> possible models and then evaluate (map) those models with the fingerprint
> It is perhaps not obvious, but the idea behind Siamese networks are two
> parallel networks, but the implementation is with a single active network.
> Also the implemented network has a first part that computes the fingerprint
> vector (kind of a bottleneck network) and the second part are the stored
> models that takes this fingerprint vector and calculates a single output
> for the probability of a single category.
>  https://en.wikipedia.org/wiki/Locality-sensitive_hashing
> On Mon, Jan 22, 2018 at 6:47 AM, Pine W <wiki.pine(a)gmail.com> wrote:
> > Hi John,
> > I am having a little trouble with understanding your email from January
> > 15th. Could you perhaps state your question or point in a different way?
> > Pine <https://meta.wikimedia.org/wiki/User:Pine>
> > <https://en.wikipedia.org/wiki/User:CatherineMunro/Bright_Places>
> > On Mon, Jan 15, 2018 at 5:55 AM, John Erling Blad <jeblad(a)gmail.com>
> > wrote:
> > > This is the same as the entry on the wishlist for 2016, but describes
> > > actual method.
> > > https://meta.wikimedia.org/wiki/2016_Community_Wishlist_
> > > Survey/Categories/Commons#Use_computer_vision_to_propose_categories
> > >
> > > Both contrastive and triplet loss can be used while learning, but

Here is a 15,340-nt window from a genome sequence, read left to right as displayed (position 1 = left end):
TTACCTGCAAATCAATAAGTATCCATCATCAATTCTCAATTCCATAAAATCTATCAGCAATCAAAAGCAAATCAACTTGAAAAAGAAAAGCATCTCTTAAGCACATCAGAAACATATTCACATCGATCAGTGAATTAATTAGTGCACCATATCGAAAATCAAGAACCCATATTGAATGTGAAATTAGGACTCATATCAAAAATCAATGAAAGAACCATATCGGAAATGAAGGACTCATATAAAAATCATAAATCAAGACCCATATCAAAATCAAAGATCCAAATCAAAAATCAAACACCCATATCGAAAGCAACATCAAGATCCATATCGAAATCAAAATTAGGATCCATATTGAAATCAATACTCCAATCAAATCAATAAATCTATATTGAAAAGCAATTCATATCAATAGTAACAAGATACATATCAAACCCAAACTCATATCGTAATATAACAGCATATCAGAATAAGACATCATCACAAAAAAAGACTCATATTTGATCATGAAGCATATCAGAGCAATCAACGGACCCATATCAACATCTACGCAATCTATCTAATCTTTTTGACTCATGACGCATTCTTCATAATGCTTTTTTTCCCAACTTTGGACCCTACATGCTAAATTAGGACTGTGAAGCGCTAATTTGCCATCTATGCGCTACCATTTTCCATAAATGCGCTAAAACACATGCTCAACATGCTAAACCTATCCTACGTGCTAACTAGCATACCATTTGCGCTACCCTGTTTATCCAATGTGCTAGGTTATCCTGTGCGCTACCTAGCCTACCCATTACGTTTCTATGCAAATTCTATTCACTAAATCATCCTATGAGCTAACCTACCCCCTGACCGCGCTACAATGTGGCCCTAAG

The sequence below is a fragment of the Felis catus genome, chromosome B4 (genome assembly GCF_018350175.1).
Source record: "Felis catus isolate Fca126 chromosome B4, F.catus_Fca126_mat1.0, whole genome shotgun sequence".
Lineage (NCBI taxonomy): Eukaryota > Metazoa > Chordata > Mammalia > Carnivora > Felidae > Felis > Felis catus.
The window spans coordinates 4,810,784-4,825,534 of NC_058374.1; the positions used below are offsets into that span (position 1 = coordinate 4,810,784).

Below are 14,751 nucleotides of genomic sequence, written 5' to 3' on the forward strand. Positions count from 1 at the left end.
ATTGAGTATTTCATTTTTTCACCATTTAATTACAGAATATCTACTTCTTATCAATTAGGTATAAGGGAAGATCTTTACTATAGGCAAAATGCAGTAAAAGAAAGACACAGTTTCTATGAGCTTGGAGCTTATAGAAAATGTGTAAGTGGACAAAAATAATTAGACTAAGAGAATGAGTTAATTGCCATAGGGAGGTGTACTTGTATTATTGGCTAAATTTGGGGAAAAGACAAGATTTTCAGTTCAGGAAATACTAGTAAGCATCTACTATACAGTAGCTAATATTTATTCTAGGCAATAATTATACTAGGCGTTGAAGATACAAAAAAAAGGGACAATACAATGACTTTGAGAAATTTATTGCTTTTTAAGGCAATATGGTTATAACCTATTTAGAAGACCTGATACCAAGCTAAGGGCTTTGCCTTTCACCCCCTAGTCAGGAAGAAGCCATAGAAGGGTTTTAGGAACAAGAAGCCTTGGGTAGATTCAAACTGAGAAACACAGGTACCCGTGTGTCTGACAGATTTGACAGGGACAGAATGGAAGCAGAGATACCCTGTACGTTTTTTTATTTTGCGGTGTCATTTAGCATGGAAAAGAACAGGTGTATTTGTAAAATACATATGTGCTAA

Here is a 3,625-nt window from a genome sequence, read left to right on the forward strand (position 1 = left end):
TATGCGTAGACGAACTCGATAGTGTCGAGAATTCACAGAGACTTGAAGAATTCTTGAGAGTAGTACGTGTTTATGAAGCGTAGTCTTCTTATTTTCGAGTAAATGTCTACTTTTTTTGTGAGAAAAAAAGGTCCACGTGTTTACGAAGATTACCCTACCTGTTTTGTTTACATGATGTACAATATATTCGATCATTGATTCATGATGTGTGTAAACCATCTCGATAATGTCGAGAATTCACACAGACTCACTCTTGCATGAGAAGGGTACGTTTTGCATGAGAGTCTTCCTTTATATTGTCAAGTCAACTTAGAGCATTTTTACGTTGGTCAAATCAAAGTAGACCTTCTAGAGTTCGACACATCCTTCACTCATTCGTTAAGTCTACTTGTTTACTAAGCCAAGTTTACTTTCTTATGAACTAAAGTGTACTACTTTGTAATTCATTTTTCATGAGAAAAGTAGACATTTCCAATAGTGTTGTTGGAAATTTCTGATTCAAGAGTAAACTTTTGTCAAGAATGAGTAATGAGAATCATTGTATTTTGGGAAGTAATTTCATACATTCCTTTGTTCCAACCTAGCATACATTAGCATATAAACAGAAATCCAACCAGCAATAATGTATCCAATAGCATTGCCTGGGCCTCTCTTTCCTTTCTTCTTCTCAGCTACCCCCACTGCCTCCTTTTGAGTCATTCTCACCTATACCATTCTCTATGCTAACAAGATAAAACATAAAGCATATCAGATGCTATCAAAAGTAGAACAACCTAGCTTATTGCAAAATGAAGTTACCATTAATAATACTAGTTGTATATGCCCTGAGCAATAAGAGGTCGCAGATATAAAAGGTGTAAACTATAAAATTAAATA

> > > are described at Wikipedia.
> > >
> > > On Sun, Jan 14, 2018 at 8:16 PM, Pine W <wiki.pine(a)gmail.com> wrote:
> > >
> > > > Hi John,
> > > >
> > > > I have not heard of an initiative to use Siamese neural networks for
> > > image
> > > > classifications on on Commons. You might make a suggestion on the AI,
> > > > Research, and/or Commons mailing lists regarding this idea. You might
> > > also
> > > > make a suggestion in IdeaLab
> > > > <https://meta.wikimedia.org/wiki/Grants:IdeaLab>.
> > > >
> > > > Pine <https://meta.wikimedia.org/wiki/User:Pine>
> > > > <https://en.wikipedia.org/wiki/User:CatherineMunro/Bright_Places>
> > > >
> > > > On Sun, Jan 14, 2018 at 3:46 AM, John Erling Blad <jeblad(a)gmail.com>
> > > > wrote:
> > > >
> > > > > Has anyone tried to use a Siamese neural network for image
> > > classification
> > > > > at Commons? I don't know if it will be good enough to run in
> > autonomous
> > > > > mode, but it will probably be a huge help for those that do manual
> > > > > classification.
> > > > >
> > > > > Imagine a network providing a list of possible categories, and the
> > user